“This proposal is essentially reverse Robin Hood… Billions of dollars coming out of the pockets of working people and working families and it is transferred to the most fortunate in our country.”
Although those words from career politician Ron Wyden were intended to deride a Republican policy he opposed back in March of 2017, they instead perfectly describe a proposal he himself put forth in March of 2020. Senator Wyden recently sponsored an amendment to save taxpayer-funded subsidies for luxury electric vehicles [EVs] often enjoyed by ultra-rich multimillionaires like himself.
For more than a decade, the working people and working families that Senator Wyden claims to fight for in Washington have collectively been forced to help contribute up to $7,500 for every EV sold in America – that is, until each manufacturer sells 200,000 units. As one of Wyden’s Senate colleagues, Wyoming’s John Barrasso, notes, between 2011 and 2017, EV buyers therefore received a total of $4.7 billion in tax credits. The bipartisan Joint Committee on Taxation, meanwhile, estimates that the credit will cost taxpayers $7.5 billionbetween FY2018 and FY2022 alone in its current form.
Given the tremendous amount of taxpayer assistance the industry has already received, its response to the foregoing phase-out period should be rooted in gratitude rather than greed. But these billions are apparently insufficient for colossal electric car corporations hoping to sustain their taxpayer-funded windfall from Washington for as long as professional politicians like Ron Wyden will permit. Accordingly, in an act of total contempt for his middle-class constituents, Senator Wyden is working to deliver an additional $16 billion to these carmakers’ coffers over the course of the next decade – a product of the industry’s relentless lobbying push to lift the aforementioned limit up to 600,000 units as more and more EV manufacturers prepare to join giants like General Motors and Tesla in outselling their caps.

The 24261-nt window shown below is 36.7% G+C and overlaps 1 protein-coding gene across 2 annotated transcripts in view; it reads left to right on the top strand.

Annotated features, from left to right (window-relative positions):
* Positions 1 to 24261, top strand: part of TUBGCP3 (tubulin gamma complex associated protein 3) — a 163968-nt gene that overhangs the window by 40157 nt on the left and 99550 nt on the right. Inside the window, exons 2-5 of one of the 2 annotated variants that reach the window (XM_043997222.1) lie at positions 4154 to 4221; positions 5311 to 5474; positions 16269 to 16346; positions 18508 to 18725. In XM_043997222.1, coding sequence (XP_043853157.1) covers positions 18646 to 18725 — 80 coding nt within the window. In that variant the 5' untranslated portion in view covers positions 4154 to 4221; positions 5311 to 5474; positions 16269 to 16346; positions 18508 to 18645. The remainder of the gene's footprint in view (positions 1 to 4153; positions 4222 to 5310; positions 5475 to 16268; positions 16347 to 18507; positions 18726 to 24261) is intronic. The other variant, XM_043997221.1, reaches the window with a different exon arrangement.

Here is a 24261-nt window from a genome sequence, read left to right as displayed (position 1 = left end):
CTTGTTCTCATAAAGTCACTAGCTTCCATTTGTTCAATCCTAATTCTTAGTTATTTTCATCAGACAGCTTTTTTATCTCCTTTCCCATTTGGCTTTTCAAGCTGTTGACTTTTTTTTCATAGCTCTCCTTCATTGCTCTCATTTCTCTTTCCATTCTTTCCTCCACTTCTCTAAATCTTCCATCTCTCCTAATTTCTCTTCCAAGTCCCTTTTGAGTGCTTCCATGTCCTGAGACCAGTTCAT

While a $7,500-per-vehicle tax credit may sound like pocket change to the sixteenth richest lawmaker in the United States Senate – back in 2016, Wyden had an estimated net worth of nearly $10 million – it is a significant sum to the working people who must subsidize the purchases of his prominent pals in the top 1 percent. Yet, this precise group of people is priced out of very luxury cars they help finance as “the median price for electric vehicles is roughly $20,000 more than the median price of gas-powered cars.” Per a recent reportreleased by the nonpartisan Congressional Research Service – which is widely considered to be Congress’s think tank – “EV tax credits are disproportionately claimed by higher-income taxpayers.” More specifically, “most of the tax credits (78%) are claimed by filers with adjusted gross income (AGI) of $100,000 or more, and those filers receive an even higher proportion (83%) of the amount of credits claimed.”
Additional data about the income demographics of those who most frequently claim the credit make clear that EVs are taxpayer-funded toys for wealthy people like Wyden:
– A 2018 Pacific Research Institute study found that “79 percent of electric vehicle plug-in tax credits were claimed by households with adjusted gross incomes of greater than $100,000 per year”;
– The 2017 U.S. Department of Transportation’s National Household Travel Surveyrevealed that “about two-thirds of households with [battery electric or plug-in hybrid electric vehicles] have incomes higher than $100,000”;
– In a 2017 CarMax/CleanTechnica survey, 17 percent of households with EVs – the largest share of any income bracket – earned $200,000 or more the previous year; and
– Energy economists at the University of California, Berkeley concluded that “the top income quintile has received about 90% of all [Qualified Plug-in Electric Drive Motor Vehicle Credits].”
Setting aside the EV subsidy program’s disturbing proneness to fraud and abuse – late last year, a government watchdog concluded that “bogus electric vehicle tax credits” cost taxpayers tens of millions of dollars – it can clearly be called a failed subsidy program because of the disparity between those who are fortunate enough to claim the credit and those who are compelled to contribute to it. As Senator Wyden so aptly put it, “this proposal is essentially reverse Robin Hood” because it redistributes precious resources from working people to the wealthy; from his middle-class constituents to massive EV corporations.